BENGHAZI, Libya — Libyan rebels delivered an emphatic no to an African Union proposal for an end to fighting in their country, insisting that Moammar Gadhafi must step down from power as part of any diplomatic solution.
The opposition council's announcement after closed-door talks with an AU delegation in the rebel-held city of Benghazi quashed hopes for an early end to the nearly 2-month-old conflict between Gadhafi's forces and opposition fighters.
South African President Jacob Zuma said late Sunday after meeting with Gadhafi in Tripoli, the capital, that Libya's leader had endorsed the AU's road map for peace. The proposal includes a cease-fire, the establishment of safe corridors for the delivery of humanitarian aid, and a dialogue on reforming Libya's political system, which Gadhafi has ruled for more than four decades.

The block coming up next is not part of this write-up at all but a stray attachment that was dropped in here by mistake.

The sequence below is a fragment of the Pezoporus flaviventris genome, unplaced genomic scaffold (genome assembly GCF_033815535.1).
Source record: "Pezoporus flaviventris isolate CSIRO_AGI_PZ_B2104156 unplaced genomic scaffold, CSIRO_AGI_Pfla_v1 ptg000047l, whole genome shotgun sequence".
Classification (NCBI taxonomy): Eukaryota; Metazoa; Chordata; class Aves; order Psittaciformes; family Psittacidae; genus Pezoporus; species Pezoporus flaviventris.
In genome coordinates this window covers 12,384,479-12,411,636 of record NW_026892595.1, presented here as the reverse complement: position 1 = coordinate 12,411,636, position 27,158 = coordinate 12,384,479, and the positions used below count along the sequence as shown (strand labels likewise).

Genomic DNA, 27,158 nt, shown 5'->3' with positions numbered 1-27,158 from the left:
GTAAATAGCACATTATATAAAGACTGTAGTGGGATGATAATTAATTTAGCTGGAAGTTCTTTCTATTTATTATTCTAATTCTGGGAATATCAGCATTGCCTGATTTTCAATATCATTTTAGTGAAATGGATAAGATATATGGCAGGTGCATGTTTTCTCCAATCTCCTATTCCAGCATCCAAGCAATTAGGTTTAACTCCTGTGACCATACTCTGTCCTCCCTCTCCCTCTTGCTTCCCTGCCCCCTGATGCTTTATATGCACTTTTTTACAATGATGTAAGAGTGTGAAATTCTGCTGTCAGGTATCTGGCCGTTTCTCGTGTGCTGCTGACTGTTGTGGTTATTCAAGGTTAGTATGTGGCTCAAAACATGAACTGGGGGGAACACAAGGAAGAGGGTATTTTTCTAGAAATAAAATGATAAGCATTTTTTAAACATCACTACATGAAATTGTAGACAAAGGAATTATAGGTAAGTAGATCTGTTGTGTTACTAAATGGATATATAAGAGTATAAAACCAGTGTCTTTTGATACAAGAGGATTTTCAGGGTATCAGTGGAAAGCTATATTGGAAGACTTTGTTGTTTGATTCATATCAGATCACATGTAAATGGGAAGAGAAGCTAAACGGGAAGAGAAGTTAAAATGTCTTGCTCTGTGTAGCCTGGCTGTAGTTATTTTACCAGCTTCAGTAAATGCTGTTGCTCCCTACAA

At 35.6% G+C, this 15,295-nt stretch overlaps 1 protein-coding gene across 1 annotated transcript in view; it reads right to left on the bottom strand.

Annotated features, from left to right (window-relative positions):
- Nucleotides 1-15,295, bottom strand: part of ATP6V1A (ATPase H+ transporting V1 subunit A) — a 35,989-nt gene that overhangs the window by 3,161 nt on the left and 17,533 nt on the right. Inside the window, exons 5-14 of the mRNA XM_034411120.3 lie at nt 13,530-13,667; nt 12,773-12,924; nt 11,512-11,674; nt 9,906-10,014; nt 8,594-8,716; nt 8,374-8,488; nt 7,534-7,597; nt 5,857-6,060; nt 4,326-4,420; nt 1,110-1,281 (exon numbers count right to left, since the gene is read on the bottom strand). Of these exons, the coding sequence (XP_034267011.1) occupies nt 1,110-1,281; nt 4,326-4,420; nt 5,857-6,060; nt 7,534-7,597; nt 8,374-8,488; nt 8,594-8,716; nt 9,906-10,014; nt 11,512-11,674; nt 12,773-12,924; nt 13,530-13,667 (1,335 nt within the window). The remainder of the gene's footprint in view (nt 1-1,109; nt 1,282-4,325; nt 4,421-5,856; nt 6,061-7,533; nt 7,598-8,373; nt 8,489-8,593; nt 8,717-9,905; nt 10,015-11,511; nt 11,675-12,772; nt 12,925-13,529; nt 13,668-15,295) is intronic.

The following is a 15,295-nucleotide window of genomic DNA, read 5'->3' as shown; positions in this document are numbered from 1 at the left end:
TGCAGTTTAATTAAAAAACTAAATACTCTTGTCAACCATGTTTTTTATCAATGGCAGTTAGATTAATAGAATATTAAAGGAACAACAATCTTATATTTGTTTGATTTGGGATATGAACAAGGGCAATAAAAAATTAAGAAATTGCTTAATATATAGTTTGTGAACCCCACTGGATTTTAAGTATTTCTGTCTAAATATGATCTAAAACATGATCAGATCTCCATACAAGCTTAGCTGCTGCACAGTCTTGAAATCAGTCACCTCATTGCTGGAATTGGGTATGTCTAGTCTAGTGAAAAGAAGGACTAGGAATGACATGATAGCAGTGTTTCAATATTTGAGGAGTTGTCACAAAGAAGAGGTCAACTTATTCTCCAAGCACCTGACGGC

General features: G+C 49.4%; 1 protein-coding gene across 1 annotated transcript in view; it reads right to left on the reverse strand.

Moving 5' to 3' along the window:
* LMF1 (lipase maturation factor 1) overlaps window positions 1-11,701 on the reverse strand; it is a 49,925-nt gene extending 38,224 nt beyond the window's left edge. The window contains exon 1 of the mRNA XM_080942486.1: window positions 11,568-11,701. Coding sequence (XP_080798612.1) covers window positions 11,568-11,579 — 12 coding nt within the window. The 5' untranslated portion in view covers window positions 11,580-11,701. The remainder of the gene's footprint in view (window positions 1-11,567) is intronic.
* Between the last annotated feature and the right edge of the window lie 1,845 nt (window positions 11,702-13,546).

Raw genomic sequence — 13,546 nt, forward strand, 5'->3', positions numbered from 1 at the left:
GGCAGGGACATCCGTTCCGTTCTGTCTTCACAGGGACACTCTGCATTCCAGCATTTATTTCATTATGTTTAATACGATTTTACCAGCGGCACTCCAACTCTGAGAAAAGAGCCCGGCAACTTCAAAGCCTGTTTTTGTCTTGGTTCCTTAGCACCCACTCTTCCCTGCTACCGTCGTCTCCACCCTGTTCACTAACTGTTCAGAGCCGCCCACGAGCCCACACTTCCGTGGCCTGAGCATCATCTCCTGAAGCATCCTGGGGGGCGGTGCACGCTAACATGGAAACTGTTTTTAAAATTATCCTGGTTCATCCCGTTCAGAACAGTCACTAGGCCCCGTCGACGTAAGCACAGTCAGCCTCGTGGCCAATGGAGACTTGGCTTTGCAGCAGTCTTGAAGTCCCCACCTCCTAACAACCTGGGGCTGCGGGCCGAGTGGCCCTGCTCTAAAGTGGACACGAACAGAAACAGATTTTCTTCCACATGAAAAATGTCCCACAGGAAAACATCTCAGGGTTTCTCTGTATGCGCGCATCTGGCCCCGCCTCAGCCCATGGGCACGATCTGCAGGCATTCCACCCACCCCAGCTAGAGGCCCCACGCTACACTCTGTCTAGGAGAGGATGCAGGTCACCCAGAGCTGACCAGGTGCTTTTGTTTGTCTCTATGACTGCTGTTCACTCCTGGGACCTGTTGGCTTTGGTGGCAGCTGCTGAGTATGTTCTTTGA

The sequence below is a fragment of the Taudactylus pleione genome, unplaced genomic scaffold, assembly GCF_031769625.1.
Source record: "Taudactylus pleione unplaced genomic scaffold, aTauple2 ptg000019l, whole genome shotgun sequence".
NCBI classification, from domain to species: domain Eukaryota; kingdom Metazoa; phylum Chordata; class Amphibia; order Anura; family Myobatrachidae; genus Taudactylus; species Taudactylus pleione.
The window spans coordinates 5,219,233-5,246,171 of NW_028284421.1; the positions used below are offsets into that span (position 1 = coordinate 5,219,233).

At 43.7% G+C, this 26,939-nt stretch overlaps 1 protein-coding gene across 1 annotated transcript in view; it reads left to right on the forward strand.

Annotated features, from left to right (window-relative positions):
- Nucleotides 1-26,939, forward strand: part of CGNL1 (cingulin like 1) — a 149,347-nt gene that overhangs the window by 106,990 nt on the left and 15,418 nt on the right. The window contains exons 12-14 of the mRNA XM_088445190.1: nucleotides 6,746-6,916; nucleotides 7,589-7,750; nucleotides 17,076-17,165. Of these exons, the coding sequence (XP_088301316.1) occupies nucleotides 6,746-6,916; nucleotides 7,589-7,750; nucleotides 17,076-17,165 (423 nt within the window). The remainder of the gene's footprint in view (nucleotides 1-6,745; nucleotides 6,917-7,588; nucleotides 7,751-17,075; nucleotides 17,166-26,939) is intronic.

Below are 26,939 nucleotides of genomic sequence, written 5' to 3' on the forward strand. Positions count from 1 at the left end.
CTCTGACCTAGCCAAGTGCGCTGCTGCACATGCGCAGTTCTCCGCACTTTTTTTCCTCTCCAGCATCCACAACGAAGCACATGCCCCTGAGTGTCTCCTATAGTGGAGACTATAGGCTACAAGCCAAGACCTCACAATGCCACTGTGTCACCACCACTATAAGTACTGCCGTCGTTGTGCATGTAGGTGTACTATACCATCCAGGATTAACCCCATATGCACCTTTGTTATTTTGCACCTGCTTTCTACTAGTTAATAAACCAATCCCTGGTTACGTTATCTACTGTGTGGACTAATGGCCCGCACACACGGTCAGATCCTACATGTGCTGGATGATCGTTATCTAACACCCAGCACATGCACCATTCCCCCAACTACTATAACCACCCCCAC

Zuma's comments hinted at a possible diplomatic opening for ending Libya's stalemate, but the head of the opposition's political council, Mustafa Abdul Jalil, summarily dismissed the proposal after the closed-door talks with the AU delegation.
"The African Union initiative does not include the departure of Gadhafi and his sons from the Libyan political scene, therefore it is outdated," Jalil said.
Gadhafi lost control of eastern Libya in February when anti-government demonstrations, inspired by the ouster of the presidents of Egypt and Tunisia, sparked a full-fledged revolt against the autocratic leader.
NATO also greeted news of Gadhafi's openness to a cease-fire with suspicion. Secretary-General Anders Fogh Rasmussen told a Brussels news briefing that Gadhafi's forces had demonstrated that they "did not keep their promises," the Reuters news agency reported.
On Monday, Gadhafi's fighters continued to attack the rebel-held western coastal city of Misrata, killing six people, according to a doctor who lives in the city.
Many more were wounded, said the doctor, who asked that his name not be published for security reasons.